Why does the wavefront change as the distance to the image surface increse?

  • 30 January 2023
  • 2 replies


I would like to analyze the wavefront map for different zernike coeff. and I noticed that if I change the distance to the image plane (30 mm in this case for example in the figure), the whole wavefront changes accordingly and I don’t understand why.

if the source is coherant, the aberration in the wavefront should not change as it propagates. if not, then what is the relation? If this means that the surce is not coherant, then how can I make sure it it?

Thank you in advance.



Best answer by Jeff.Wilde 30 January 2023, 18:46

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Userlevel 6
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For a collimated beam (or one that is close to collimated with mild aberration), you should change the OPD reference designation to “Infinity” or possibly “Absolute”:


In general, if the collimated beam has aberrations, then technically speaking the Wavefront Map should depend on propagation distance to some extent (might be very weak though).  Spatially coherent beams diffract during propagation, so the spatial complex amplitude will vary.  Ray tracing, which doesn’t account for diffraction, should be okay for short propagation distances.



Userlevel 4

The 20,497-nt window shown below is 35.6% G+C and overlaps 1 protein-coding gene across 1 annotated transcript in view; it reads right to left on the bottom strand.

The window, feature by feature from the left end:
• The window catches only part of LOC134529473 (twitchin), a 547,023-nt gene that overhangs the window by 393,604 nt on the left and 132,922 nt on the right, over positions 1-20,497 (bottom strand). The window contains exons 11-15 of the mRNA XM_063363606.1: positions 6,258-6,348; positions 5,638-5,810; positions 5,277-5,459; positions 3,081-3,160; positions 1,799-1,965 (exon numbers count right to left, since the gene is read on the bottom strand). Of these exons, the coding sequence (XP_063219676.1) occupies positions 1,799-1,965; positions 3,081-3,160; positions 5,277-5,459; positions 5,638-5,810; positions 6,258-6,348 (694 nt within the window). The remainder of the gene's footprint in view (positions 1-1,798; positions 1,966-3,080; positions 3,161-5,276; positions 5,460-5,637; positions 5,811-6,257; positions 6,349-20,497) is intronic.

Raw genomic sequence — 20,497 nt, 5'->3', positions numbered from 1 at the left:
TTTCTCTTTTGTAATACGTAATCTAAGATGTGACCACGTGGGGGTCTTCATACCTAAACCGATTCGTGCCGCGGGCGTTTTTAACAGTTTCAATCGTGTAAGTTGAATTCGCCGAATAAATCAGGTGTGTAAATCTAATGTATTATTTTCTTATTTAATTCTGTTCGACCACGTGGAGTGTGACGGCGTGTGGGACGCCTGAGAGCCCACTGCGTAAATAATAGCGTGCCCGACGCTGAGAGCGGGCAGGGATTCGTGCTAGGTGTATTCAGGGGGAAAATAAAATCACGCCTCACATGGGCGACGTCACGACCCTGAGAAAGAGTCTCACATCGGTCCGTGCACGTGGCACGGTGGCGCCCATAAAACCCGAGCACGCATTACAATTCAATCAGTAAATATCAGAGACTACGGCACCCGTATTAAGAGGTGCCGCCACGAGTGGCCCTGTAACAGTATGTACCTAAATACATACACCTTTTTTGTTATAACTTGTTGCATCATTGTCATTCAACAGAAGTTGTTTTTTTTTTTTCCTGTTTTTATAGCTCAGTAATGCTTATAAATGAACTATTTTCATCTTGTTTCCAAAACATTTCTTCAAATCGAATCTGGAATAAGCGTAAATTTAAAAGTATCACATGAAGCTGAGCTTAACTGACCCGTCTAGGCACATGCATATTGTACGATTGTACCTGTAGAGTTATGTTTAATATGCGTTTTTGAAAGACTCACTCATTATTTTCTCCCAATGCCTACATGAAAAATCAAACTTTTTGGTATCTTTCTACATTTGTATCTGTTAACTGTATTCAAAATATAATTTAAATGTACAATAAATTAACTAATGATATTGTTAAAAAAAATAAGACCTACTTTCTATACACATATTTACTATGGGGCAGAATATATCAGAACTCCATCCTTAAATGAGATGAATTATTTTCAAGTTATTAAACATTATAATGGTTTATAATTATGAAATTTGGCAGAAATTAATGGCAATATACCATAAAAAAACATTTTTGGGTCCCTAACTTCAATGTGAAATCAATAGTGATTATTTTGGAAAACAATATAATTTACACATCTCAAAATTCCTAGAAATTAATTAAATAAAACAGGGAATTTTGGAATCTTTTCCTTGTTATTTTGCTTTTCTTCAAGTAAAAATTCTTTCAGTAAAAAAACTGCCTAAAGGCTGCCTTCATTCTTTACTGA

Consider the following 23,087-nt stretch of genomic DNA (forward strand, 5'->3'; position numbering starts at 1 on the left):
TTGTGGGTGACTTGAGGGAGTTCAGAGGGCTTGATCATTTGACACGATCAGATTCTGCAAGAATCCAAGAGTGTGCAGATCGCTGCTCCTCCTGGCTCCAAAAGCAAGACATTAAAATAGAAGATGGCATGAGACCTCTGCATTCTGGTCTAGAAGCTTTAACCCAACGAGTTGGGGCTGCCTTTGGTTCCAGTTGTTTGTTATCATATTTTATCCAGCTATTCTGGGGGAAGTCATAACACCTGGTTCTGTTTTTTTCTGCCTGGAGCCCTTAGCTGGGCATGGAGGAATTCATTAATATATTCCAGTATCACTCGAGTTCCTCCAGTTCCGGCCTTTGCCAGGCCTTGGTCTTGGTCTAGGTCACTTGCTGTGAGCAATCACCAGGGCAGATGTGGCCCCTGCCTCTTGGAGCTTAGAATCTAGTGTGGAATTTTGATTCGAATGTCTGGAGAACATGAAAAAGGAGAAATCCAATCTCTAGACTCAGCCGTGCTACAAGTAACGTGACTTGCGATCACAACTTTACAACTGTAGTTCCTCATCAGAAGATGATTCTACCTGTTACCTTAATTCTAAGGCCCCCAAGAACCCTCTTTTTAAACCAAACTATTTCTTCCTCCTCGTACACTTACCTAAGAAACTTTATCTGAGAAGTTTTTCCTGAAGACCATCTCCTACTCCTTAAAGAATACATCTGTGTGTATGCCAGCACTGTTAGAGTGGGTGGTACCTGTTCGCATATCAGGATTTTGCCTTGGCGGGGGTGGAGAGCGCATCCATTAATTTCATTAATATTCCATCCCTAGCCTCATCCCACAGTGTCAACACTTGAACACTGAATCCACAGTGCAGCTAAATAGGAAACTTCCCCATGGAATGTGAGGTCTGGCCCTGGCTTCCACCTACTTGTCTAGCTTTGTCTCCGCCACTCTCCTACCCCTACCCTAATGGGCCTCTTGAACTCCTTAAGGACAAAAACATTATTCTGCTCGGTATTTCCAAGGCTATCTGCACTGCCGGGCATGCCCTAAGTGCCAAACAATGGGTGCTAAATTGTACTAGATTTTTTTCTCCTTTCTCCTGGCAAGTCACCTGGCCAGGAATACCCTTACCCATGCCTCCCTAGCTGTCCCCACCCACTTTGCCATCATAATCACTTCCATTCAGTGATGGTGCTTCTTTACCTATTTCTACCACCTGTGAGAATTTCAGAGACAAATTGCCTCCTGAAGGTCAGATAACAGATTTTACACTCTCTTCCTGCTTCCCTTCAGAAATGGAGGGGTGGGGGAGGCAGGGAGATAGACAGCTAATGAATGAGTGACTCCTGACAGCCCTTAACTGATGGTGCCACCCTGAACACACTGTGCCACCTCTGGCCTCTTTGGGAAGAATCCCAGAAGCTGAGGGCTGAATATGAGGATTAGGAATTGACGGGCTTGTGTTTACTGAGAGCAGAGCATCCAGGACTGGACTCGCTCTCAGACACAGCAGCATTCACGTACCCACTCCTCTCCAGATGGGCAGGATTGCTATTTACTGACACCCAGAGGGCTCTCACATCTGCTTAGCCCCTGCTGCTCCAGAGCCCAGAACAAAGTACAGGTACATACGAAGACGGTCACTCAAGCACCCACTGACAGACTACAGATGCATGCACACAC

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A wavefront at any wavelength continually changes shape as it propagates through the optical system and exits the at exit pupil.  It begins in the Rayleigh-Somerfeld region, morphs into the Fresnel region, then finally the Fraunhofer region near focus.  The transition distance from one diffraction region to the next is in part driven by the strength of the aberrations.  Zemax can approximate the changing wavefront anywhere along the Fresnel/Fraunhofer path, with accuracy dependent on sampling density.  Higher sampling (e.g., 1024x1024 vs. 128x128) gives better accuracy at the cost of increased execution time.  Diffraction modeling very near the exit pupil is much more difficult, as the interaction and polarization of electric and magnetic fields comes into play.  Codes such as rigorous coupled wave (RCW) and 3D method of moments (MOM) are required in extreme deep-field analysis.